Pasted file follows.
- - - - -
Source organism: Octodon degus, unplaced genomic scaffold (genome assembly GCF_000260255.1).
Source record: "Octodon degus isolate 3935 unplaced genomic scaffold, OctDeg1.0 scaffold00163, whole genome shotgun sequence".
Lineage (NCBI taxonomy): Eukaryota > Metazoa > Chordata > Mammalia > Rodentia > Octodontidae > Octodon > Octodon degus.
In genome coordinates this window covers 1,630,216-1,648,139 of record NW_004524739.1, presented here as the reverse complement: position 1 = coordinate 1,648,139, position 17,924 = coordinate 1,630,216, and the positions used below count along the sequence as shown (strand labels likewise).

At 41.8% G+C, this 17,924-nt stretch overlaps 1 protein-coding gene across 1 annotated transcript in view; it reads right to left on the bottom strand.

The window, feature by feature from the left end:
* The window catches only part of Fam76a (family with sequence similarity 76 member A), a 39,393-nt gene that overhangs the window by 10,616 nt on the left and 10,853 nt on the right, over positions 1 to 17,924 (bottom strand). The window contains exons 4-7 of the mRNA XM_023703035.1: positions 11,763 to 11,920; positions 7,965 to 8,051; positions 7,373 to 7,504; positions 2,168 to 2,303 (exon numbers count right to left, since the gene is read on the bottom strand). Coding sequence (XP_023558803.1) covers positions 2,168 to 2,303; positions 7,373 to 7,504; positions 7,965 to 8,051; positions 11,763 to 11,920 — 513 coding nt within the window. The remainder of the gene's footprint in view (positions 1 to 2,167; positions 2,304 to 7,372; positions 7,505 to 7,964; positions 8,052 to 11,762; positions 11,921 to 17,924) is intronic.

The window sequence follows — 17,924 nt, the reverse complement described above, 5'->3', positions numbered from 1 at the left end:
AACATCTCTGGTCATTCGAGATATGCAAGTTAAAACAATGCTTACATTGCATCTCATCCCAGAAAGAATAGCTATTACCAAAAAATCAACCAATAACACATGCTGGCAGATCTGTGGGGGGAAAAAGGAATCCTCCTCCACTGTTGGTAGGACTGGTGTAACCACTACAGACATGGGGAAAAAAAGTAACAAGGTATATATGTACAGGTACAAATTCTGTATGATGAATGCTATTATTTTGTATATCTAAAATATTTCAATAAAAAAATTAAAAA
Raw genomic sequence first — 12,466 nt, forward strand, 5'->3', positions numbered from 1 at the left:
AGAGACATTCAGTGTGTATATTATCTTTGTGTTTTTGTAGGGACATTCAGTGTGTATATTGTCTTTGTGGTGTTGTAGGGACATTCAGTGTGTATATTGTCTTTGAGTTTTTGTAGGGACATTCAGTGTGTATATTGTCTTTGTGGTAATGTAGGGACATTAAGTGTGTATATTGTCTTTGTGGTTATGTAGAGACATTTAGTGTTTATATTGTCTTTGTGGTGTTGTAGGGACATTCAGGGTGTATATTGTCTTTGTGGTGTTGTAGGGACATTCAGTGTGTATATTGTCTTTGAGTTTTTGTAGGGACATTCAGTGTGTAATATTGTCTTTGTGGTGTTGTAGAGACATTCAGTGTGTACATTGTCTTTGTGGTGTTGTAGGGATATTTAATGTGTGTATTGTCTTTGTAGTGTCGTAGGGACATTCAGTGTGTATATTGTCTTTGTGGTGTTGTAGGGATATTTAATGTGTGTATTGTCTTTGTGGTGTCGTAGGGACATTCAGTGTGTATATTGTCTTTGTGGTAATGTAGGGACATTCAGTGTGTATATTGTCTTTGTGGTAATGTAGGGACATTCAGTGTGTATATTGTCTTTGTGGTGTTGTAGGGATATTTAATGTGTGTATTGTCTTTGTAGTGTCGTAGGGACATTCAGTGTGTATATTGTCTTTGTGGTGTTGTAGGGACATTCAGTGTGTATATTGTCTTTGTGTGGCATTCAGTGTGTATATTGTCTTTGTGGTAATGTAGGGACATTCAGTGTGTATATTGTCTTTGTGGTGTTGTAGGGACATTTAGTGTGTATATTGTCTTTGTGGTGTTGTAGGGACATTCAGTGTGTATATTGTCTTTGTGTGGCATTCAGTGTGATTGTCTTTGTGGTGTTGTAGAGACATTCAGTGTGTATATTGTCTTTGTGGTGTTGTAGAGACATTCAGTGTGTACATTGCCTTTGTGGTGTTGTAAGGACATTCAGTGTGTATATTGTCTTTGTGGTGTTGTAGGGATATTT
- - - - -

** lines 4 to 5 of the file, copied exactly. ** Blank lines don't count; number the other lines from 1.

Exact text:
In genome coordinates this window covers 1,630,216-1,648,139 of record NW_004524739.1, presented here as the reverse complement: position 1 = coordinate 1,648,139, position 17,924 = coordinate 1,630,216, and the positions used below count along the sequence as shown (strand labels likewise).

At 41.8% G+C, this 17,924-nt stretch overlaps 1 protein-coding gene across 1 annotated transcript in view; it reads right to left on the bottom strand.